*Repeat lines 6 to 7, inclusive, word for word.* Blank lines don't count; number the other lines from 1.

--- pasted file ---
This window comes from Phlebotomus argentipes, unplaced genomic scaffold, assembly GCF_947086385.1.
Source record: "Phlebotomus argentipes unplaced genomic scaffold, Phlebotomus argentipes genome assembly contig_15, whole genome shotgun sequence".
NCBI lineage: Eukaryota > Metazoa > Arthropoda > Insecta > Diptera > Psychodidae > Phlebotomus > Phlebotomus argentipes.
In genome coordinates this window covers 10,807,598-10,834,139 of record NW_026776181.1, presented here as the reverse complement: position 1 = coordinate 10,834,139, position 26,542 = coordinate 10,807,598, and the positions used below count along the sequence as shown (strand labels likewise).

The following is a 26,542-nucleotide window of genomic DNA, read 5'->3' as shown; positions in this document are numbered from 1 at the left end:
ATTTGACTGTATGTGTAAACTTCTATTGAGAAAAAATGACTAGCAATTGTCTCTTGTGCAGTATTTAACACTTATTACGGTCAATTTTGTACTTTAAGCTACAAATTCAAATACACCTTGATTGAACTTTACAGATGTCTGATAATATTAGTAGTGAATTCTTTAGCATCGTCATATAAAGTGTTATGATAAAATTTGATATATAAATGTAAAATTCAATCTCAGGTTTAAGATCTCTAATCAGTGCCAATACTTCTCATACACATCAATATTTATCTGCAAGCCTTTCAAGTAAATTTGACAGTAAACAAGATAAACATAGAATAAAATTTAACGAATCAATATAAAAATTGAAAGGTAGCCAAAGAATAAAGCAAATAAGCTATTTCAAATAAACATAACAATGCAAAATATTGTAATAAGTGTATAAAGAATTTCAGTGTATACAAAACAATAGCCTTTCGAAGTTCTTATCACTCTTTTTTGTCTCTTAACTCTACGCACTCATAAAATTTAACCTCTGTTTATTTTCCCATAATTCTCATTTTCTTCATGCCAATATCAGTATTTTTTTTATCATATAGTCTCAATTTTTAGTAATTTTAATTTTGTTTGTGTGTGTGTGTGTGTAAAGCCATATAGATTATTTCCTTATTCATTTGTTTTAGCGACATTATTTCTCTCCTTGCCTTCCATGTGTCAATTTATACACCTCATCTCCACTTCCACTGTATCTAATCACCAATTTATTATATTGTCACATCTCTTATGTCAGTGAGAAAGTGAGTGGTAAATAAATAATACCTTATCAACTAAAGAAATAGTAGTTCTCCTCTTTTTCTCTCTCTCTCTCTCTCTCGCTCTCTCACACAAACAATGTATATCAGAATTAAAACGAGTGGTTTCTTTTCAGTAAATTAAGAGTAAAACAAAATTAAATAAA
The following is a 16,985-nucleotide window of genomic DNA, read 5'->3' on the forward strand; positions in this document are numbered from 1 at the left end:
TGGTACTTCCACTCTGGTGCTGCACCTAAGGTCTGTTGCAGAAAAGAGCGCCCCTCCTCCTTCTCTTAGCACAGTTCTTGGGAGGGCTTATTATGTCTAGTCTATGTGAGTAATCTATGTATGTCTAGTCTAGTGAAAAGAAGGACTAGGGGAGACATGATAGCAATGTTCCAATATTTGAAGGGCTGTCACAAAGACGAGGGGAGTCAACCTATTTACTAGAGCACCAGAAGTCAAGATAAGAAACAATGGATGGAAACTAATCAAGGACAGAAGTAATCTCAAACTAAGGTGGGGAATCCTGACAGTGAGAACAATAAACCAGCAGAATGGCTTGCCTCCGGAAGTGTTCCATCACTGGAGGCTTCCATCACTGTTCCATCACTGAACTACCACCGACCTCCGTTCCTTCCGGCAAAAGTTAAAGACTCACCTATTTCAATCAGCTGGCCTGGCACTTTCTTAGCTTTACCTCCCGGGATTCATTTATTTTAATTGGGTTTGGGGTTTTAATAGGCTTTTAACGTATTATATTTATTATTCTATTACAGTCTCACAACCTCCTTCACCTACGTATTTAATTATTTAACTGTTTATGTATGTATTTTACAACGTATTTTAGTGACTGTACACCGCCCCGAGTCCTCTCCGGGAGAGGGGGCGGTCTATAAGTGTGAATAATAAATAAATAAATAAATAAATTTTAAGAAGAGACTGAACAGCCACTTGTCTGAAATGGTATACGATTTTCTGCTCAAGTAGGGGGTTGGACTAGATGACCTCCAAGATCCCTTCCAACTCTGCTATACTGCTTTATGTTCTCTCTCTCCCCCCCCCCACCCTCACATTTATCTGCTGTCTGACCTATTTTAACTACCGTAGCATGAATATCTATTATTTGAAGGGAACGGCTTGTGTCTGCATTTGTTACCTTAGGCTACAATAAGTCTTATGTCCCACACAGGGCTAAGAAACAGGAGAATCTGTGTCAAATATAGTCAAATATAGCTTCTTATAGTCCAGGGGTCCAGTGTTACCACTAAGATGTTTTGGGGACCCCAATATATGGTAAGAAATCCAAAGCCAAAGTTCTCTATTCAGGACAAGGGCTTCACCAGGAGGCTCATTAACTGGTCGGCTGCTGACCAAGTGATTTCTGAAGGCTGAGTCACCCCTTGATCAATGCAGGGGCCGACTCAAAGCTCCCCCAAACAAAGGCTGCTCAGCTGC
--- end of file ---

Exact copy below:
ATTTGACTGTATGTGTAAACTTCTATTGAGAAAAAATGACTAGCAATTGTCTCTTGTGCAGTATTTAACACTTATTACGGTCAATTTTGTACTTTAAGCTACAAATTCAAATACACCTTGATTGAACTTTACAGATGTCTGATAATATTAGTAGTGAATTCTTTAGCATCGTCATATAAAGTGTTATGATAAAATTTGATATATAAATGTAAAATTCAATCTCAGGTTTAAGATCTCTAATCAGTGCCAATACTTCTCATACACATCAATATTTATCTGCAAGCCTTTCAAGTAAATTTGACAGTAAACAAGATAAACATAGAATAAAATTTAACGAATCAATATAAAAATTGAAAGGTAGCCAAAGAATAAAGCAAATAAGCTATTTCAAATAAACATAACAATGCAAAATATTGTAATAAGTGTATAAAGAATTTCAGTGTATACAAAACAATAGCCTTTCGAAGTTCTTATCACTCTTTTTTGTCTCTTAACTCTACGCACTCATAAAATTTAACCTCTGTTTATTTTCCCATAATTCTCATTTTCTTCATGCCAATATCAGTATTTTTTTTATCATATAGTCTCAATTTTTAGTAATTTTAATTTTGTTTGTGTGTGTGTGTGTGTAAAGCCATATAGATTATTTCCTTATTCATTTGTTTTAGCGACATTATTTCTCTCCTTGCCTTCCATGTGTCAATTTATACACCTCATCTCCACTTCCACTGTATCTAATCACCAATTTATTATATTGTCACATCTCTTATGTCAGTGAGAAAGTGAGTGGTAAATAAATAATACCTTATCAACTAAAGAAATAGTAGTTCTCCTCTTTTTCTCTCTCTCTCTCTCTCTCGCTCTCTCACACAAACAATGTATATCAGAATTAAAACGAGTGGTTTCTTTTCAGTAAATTAAGAGTAAAACAAAATTAAATAAA
The following is a 16,985-nucleotide window of genomic DNA, read 5'->3' on the forward strand; positions in this document are numbered from 1 at the left end: